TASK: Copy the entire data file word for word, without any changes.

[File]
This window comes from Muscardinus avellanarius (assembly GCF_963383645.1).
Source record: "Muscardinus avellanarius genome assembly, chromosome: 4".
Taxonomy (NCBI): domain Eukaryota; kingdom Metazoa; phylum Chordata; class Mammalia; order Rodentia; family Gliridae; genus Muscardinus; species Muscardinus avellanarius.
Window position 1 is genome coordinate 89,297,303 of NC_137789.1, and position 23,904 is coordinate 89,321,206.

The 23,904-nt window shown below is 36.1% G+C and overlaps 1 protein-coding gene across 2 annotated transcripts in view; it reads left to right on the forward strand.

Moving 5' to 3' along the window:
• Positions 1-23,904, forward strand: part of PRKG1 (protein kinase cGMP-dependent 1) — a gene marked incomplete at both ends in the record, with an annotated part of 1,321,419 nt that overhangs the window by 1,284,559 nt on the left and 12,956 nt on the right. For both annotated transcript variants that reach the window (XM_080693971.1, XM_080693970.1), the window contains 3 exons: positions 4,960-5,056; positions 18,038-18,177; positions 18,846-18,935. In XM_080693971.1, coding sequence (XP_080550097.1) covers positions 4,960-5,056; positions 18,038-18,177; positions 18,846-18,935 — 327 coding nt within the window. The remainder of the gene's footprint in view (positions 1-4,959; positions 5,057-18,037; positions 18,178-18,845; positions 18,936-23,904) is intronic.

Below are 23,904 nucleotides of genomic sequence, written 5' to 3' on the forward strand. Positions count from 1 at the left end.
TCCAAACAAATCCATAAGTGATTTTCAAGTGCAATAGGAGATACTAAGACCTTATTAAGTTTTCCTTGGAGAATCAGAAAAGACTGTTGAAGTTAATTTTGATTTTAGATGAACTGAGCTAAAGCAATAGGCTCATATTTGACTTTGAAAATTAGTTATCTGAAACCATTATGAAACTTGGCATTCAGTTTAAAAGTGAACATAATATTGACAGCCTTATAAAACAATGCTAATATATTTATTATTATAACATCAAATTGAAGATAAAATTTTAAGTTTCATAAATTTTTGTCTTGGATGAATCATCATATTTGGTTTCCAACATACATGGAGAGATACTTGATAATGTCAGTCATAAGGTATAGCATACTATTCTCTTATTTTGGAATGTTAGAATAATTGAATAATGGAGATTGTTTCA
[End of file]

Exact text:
This window comes from Muscardinus avellanarius (assembly GCF_963383645.1).
Source record: "Muscardinus avellanarius genome assembly, chromosome: 4".
Taxonomy (NCBI): domain Eukaryota; kingdom Metazoa; phylum Chordata; class Mammalia; order Rodentia; family Gliridae; genus Muscardinus; species Muscardinus avellanarius.
Window position 1 is genome coordinate 89,297,303 of NC_137789.1, and position 23,904 is coordinate 89,321,206.

The 23,904-nt window shown below is 36.1% G+C and overlaps 1 protein-coding gene across 2 annotated transcripts in view; it reads left to right on the forward strand.

Moving 5' to 3' along the window:
• Positions 1-23,904, forward strand: part of PRKG1 (protein kinase cGMP-dependent 1) — a gene marked incomplete at both ends in the record, with an annotated part of 1,321,419 nt that overhangs the window by 1,284,559 nt on the left and 12,956 nt on the right. For both annotated transcript variants that reach the window (XM_080693971.1, XM_080693970.1), the window contains 3 exons: positions 4,960-5,056; positions 18,038-18,177; positions 18,846-18,935. In XM_080693971.1, coding sequence (XP_080550097.1) covers positions 4,960-5,056; positions 18,038-18,177; positions 18,846-18,935 — 327 coding nt within the window. The remainder of the gene's footprint in view (positions 1-4,959; positions 5,057-18,037; positions 18,178-18,845; positions 18,936-23,904) is intronic.

Below are 23,904 nucleotides of genomic sequence, written 5' to 3' on the forward strand. Positions count from 1 at the left end.
TCCAAACAAATCCATAAGTGATTTTCAAGTGCAATAGGAGATACTAAGACCTTATTAAGTTTTCCTTGGAGAATCAGAAAAGACTGTTGAAGTTAATTTTGATTTTAGATGAACTGAGCTAAAGCAATAGGCTCATATTTGACTTTGAAAATTAGTTATCTGAAACCATTATGAAACTTGGCATTCAGTTTAAAAGTGAACATAATATTGACAGCCTTATAAAACAATGCTAATATATTTATTATTATAACATCAAATTGAAGATAAAATTTTAAGTTTCATAAATTTTTGTCTTGGATGAATCATCATATTTGGTTTCCAACATACATGGAGAGATACTTGATAATGTCAGTCATAAGGTATAGCATACTATTCTCTTATTTTGGAATGTTAGAATAATTGAATAATGGAGATTGTTTCA